Or ‘How to write for the web #1: Assume users hate reading’
It’s well known that users read text on screens differently to the way they read print.
We all skim text (which is different to scanning) and very rarely read web page copy word for word.
This is one of the basics for web copywriters / editors, but I just had to share this classic example of how web readers skim page text.
Indulge me by doing this little exercise:
- Visit this page of the Guardian’s Eat Right website
- Read the text on the page as you normally would (or at least try to) if coming to the page anew.
- Come back to this page and read the rest of the article.
Okay. once you’ve visited the page…
How did you get on? What happened when you were faced with the wall of text? Did you skim or scroll down the page until you found something that required less effort to read?
Did you only start reading properly until you got to the first numbered / bolded bullet point?
Each week I get the Eat Well email newsletter (yes, I’m fat as well as being interested in content), I log on and without fail find myself skimming the headline, reading the first few words of the opening paragraph, getting bored and skimming through the article until I get to something I feel I can read in seconds – the numbered bullets. I now purposely read the newsletter because I know I’m going to be able to get a load of information in bite sized chunks.That I do this when the lengthy bullet points are only marginally shorter than the preceding ‘feature’ text only emphasises the weird habits of web readers.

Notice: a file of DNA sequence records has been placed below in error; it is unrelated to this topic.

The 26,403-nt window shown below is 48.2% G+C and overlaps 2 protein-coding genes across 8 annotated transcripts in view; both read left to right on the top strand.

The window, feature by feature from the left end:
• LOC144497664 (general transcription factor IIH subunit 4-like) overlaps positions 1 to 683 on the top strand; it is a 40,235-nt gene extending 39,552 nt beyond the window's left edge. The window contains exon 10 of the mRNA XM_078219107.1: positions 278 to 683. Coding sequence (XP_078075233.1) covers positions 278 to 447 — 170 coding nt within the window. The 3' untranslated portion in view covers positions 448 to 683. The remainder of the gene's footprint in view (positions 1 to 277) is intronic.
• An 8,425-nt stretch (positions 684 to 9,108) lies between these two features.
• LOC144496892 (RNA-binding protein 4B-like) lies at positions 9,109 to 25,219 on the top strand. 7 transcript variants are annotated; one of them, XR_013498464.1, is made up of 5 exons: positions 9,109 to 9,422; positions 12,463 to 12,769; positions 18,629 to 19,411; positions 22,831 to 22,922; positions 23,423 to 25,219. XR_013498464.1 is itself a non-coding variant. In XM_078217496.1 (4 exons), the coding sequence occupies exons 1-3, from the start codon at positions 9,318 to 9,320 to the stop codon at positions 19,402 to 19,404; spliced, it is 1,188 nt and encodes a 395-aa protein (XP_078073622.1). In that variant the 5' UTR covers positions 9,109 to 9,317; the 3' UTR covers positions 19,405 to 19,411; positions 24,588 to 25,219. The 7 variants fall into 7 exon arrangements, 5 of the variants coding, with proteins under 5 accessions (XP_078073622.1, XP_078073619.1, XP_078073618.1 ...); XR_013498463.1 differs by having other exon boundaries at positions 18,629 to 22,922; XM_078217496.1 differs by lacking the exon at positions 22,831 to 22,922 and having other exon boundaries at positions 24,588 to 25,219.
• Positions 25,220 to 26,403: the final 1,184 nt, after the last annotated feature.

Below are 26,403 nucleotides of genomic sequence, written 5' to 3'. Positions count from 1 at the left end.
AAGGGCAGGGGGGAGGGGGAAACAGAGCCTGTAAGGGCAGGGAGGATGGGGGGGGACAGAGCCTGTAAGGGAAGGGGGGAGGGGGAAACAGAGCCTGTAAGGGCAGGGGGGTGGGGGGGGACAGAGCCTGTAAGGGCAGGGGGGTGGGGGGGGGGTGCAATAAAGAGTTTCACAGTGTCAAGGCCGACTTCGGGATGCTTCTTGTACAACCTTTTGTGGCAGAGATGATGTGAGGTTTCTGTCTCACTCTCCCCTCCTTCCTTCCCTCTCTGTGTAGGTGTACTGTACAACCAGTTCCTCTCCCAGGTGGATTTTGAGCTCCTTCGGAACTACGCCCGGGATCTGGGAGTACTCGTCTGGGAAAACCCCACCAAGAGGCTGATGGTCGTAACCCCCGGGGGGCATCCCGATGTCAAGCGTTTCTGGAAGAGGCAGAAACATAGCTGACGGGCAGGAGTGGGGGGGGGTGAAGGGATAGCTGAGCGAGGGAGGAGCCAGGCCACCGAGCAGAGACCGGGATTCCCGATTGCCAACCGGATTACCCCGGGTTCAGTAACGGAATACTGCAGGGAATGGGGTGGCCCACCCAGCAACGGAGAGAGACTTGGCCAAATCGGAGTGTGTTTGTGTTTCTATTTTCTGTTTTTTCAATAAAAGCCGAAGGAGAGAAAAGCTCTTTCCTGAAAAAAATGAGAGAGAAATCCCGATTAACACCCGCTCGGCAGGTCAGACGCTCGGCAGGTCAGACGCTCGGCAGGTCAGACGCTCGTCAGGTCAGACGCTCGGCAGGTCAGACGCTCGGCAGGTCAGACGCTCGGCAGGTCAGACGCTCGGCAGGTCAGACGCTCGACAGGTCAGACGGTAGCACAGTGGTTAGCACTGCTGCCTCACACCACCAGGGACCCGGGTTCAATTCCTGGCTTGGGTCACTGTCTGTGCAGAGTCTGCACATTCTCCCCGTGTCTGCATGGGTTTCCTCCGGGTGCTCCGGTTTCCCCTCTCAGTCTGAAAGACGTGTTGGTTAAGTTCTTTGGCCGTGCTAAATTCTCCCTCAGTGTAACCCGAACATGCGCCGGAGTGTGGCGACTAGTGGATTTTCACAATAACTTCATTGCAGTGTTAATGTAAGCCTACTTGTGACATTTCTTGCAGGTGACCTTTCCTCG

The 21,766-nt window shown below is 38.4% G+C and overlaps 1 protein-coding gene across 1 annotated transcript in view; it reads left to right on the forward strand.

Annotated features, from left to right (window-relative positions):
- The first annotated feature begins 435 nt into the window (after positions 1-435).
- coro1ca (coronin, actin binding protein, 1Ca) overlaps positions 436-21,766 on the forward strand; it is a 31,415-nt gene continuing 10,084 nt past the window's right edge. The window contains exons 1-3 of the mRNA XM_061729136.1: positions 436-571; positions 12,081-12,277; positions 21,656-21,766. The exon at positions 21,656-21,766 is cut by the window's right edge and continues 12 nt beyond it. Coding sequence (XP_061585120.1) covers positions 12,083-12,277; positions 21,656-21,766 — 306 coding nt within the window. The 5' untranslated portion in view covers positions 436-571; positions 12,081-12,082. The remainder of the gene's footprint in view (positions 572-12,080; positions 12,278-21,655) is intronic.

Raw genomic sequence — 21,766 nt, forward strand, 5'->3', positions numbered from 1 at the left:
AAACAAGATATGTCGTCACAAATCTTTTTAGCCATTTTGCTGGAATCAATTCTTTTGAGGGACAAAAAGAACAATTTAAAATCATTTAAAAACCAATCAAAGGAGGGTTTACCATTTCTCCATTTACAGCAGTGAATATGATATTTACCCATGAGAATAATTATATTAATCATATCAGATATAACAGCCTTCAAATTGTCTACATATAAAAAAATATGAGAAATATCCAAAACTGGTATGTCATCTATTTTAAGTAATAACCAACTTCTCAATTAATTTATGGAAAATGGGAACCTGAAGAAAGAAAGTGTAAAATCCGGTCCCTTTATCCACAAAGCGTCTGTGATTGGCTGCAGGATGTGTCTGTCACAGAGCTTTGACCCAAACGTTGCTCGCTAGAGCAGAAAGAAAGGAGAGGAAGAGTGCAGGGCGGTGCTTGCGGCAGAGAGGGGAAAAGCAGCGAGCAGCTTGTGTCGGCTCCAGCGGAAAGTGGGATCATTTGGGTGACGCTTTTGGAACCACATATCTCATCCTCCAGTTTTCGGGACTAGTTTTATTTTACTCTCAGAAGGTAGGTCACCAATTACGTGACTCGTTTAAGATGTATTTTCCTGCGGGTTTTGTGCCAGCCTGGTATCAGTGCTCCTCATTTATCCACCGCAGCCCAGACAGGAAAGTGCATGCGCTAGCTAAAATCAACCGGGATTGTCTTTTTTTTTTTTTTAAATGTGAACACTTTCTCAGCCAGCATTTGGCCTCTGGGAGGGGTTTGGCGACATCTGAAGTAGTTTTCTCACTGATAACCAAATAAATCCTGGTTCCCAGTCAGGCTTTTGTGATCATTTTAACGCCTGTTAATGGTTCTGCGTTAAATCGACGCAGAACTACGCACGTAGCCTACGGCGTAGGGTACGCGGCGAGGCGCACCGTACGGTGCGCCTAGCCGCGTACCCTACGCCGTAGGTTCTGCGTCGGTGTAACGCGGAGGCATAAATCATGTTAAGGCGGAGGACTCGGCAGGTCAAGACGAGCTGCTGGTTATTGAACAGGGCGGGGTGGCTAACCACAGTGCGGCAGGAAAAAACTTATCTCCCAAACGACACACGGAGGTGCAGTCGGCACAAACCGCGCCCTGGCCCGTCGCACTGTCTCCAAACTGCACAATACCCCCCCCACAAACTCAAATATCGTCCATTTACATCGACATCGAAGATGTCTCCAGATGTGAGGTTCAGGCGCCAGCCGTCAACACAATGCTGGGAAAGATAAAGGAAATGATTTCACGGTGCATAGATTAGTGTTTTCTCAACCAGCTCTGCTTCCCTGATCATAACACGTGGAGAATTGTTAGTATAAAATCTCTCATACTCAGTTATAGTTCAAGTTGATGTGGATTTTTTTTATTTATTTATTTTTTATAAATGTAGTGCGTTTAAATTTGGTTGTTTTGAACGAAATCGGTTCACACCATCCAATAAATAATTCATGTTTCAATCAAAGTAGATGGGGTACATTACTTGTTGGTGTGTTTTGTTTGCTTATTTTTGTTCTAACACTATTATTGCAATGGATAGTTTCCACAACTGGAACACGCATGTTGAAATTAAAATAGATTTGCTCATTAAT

Could it be improved?
No offence to the writers of Guardian Eat Right. It’s a great website, and it’s a commercial sales email newsletter that’s doing it’s job: I’m clicking the link and reading the site’s latest bit of advertorial content, week in, week out, despite not being on a diet, worried about the state of my intestines or paranoid about food (after reading the Daily Mail / Telegraph).
But with my content editor’s head on, I’d suggest reducing the intro text to a paragraph or less, moving the bullets up the page and, once drawn in / suitably engaged in the topic, then present the user with any dense / more detailed text, assuming it’s required.
This technique actually touches on ‘front loading’, but thats a topic for another post.